The financing plan to build the Seattle Mariners’ new ballpark withstood a U.S. Supreme Court challenge as the justices turned away a claim that the use of public money was wrongly approved.
Opponents of the financing plan say they’ll try to change the state law that made it possible.
It was a state Supreme Court ruling that was allowed to stand by the U.S. Supreme Court on Tuesday. The state justices upheld the use of King County’s $336 million bond issue to finance the stadium.
Tuesday’s ruling was “no great surprise” because the Supreme Court accepts so few cases for a full review, said opponent Chris Van Dyk.
In its appeal, Taxpayers of King County contended it was not treated fairly in the state courts.
The state Supreme Court, by a 7-2 vote last June, said opponents had offered “no compelling arguments” to support their claim the financing scheme for the $414 million ballpark is unlawful.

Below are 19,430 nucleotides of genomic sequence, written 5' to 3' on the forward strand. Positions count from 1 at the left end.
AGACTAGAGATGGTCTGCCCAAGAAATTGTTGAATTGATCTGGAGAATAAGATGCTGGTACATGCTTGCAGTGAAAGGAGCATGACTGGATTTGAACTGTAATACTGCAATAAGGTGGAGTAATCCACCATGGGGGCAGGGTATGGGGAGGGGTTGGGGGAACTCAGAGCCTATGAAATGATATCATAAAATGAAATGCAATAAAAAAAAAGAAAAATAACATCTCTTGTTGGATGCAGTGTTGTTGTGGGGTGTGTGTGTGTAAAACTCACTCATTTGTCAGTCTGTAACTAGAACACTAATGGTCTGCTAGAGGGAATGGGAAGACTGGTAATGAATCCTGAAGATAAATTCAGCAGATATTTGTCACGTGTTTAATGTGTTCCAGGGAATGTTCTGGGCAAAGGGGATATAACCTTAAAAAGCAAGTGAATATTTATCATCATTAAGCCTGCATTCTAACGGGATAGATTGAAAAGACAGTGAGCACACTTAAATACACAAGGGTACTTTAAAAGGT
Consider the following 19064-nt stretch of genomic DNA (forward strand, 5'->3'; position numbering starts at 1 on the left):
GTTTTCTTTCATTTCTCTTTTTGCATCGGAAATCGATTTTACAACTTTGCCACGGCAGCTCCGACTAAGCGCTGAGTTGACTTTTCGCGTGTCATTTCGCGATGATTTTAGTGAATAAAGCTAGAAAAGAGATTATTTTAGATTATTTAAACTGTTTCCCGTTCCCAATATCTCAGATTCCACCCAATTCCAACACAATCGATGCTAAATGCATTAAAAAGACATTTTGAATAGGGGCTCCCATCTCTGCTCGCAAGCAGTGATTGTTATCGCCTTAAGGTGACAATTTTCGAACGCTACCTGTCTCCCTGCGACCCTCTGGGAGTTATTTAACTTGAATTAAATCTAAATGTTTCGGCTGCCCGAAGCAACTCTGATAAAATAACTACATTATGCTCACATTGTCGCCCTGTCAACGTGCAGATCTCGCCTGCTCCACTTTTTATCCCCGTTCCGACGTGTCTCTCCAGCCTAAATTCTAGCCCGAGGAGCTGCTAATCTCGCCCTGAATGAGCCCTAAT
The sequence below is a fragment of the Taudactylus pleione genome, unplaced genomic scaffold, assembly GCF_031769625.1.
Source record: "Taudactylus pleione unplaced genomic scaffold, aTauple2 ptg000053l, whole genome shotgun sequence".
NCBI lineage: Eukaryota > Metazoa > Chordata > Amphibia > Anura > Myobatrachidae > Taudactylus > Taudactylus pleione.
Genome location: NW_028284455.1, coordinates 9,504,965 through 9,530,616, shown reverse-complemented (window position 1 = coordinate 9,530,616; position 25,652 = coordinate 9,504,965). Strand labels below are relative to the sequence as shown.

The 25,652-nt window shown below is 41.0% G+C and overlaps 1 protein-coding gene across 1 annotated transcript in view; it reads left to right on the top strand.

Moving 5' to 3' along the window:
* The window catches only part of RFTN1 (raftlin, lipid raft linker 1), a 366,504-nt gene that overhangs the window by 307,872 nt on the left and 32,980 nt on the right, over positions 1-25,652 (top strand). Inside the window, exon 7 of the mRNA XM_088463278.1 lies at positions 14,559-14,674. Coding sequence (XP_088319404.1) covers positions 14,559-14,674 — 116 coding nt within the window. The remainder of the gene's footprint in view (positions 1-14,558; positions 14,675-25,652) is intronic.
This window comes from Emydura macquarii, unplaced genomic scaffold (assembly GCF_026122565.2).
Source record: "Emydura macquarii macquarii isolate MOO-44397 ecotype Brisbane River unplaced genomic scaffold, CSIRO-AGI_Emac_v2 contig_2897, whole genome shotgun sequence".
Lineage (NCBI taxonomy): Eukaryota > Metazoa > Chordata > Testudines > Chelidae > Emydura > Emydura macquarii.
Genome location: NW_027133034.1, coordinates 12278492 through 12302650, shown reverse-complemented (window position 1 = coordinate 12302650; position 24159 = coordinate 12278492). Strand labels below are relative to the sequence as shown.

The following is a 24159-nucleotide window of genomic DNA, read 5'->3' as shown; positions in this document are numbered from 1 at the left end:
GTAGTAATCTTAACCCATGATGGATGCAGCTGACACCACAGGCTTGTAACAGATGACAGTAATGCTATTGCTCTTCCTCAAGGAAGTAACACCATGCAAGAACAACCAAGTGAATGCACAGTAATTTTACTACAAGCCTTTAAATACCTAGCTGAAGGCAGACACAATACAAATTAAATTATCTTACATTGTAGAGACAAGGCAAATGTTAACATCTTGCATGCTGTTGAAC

The ruling allowed construction to continue on the ballpark, located south of the Kingdome. Club officials have said they hope to open the ballpark by mid-1999.
Lawyers for Taxpayers of King County said the state courts’ rulings “show favoritism and prejudgment for the county,” the ball club and the public facilities district created to supervise construction of the park.
The appeal said the Washington Supreme Court ruling “capped the judicial deprivation of taxpayers’ rights.” It also contended the dispute is of national importance.
“When the highest court in a state approves special rules and favored treatment for owners of a professional sports team while denying citizens and taxpayers an impartial and fair hearing on the propriety of public subsidies for them, it sends a message to the rest of the country that federal constitutional requirements need not be seriously considered,” the appeal argued.
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